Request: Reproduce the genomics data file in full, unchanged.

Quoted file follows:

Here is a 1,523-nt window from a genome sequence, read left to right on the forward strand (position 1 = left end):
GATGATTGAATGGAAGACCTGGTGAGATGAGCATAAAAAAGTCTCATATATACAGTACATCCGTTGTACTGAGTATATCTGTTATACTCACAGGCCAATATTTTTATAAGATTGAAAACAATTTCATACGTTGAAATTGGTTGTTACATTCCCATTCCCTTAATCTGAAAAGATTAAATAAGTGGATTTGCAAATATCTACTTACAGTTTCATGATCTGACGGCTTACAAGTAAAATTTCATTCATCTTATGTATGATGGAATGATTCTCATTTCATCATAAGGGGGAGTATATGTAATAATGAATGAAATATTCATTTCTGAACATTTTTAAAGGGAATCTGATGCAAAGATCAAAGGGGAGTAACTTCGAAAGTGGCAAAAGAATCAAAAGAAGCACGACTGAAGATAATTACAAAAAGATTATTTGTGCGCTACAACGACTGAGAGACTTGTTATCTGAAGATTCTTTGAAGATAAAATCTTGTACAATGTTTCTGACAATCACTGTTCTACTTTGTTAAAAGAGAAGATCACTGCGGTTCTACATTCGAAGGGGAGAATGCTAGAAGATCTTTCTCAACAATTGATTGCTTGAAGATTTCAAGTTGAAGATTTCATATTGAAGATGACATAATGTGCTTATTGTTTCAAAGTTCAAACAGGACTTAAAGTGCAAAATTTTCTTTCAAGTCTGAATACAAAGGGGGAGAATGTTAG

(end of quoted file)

Here is a 1,523-nt window from a genome sequence, read left to right on the forward strand (position 1 = left end):
GATGATTGAATGGAAGACCTGGTGAGATGAGCATAAAAAAGTCTCATATATACAGTACATCCGTTGTACTGAGTATATCTGTTATACTCACAGGCCAATATTTTTATAAGATTGAAAACAATTTCATACGTTGAAATTGGTTGTTACATTCCCATTCCCTTAATCTGAAAAGATTAAATAAGTGGATTTGCAAATATCTACTTACAGTTTCATGATCTGACGGCTTACAAGTAAAATTTCATTCATCTTATGTATGATGGAATGATTCTCATTTCATCATAAGGGGGAGTATATGTAATAATGAATGAAATATTCATTTCTGAACATTTTTAAAGGGAATCTGATGCAAAGATCAAAGGGGAGTAACTTCGAAAGTGGCAAAAGAATCAAAAGAAGCACGACTGAAGATAATTACAAAAAGATTATTTGTGCGCTACAACGACTGAGAGACTTGTTATCTGAAGATTCTTTGAAGATAAAATCTTGTACAATGTTTCTGACAATCACTGTTCTACTTTGTTAAAAGAGAAGATCACTGCGGTTCTACATTCGAAGGGGAGAATGCTAGAAGATCTTTCTCAACAATTGATTGCTTGAAGATTTCAAGTTGAAGATTTCATATTGAAGATGACATAATGTGCTTATTGTTTCAAAGTTCAAACAGGACTTAAAGTGCAAAATTTTCTTTCAAGTCTGAATACAAAGGGGGAGAATGTTAG